Attributed to Iran, Nishapur. Excavated in Iran, Nishapur
Steatite; carved, incised
H. 13/16 in. (2 cm) Diam. 7 13/16 in. (19.8 cm)
Rogers Fund, 1940
Not on view
The carving of utensils and other objects from soft stones is part of a longstanding artistic tradition in the Near East that dates back for millennia. Steatite and other related talcs (the English word is of Persian origin) are easy to carve, relatively strong and non-brittle, and are impervious to fire. Many of medieval Nishapur's stone utensils demonstrate a high degree of artistic merit, despite having been fashioned from a lowly material and serving a utilitarian function. These pieces often have powerfully sculptural forms with silhouettes that take the form of beautiful two-dimensional patterns. This lamp made of "Mashhad" stone has a circular well and twelve triangular flanges for holding wicks. The well and flanges are incised with circles with dots at their center. The rim of the well is incised with cross-hatched lines.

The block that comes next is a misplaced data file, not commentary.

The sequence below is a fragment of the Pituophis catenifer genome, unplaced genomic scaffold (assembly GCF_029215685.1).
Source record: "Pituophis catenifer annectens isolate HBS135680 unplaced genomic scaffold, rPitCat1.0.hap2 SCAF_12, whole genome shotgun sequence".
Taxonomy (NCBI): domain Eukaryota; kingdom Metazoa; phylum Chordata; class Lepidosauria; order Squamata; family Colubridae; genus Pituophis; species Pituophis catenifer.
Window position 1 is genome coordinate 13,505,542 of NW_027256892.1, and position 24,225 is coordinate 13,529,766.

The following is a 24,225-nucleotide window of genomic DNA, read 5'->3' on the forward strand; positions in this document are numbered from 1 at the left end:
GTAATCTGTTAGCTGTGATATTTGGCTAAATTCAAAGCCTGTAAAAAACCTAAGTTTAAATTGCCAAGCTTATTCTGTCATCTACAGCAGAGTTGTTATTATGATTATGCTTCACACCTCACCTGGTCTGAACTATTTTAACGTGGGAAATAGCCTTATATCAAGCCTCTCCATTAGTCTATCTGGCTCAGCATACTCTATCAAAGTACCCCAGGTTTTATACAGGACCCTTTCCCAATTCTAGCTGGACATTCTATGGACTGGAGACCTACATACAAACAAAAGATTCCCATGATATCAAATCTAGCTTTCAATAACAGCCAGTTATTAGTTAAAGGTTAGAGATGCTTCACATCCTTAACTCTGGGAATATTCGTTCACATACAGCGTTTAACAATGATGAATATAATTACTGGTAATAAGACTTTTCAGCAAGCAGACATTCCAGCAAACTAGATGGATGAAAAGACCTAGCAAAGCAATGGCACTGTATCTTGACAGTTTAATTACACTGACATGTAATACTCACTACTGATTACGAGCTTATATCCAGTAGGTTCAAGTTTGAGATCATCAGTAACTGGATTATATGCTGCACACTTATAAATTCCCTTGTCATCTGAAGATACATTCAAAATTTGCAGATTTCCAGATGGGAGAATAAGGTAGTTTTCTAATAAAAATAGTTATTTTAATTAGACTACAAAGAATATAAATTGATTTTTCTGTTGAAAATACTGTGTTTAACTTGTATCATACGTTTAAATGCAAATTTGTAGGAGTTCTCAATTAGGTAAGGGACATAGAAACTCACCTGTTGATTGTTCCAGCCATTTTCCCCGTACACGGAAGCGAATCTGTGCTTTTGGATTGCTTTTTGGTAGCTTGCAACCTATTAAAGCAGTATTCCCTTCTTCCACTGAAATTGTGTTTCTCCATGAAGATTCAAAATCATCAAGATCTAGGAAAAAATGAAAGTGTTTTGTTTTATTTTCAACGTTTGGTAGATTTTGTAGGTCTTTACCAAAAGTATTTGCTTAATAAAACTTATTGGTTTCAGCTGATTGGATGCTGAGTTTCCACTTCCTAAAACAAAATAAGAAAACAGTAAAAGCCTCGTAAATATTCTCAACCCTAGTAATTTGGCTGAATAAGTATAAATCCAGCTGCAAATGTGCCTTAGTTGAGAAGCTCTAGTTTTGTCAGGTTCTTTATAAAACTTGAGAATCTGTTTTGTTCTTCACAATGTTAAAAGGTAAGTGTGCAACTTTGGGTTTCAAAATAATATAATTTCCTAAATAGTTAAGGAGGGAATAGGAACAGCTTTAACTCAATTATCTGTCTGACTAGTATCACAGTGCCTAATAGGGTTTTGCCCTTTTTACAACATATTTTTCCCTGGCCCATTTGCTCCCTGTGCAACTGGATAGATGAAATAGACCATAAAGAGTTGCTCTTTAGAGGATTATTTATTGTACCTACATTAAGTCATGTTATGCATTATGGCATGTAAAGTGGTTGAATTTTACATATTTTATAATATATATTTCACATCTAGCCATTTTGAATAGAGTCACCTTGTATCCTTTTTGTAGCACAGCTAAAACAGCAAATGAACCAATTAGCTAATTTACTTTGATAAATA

1939, excavated at Tepe Madrasa in Nishapur, Iran by the Metropolitan Museum of Art's expedition; 1940, acquired by the Museum in the division of finds
Paris. Musée du Louvre. "Louvre Long Term Loan," April 28, 2004–April 27, 2006, no catalogue.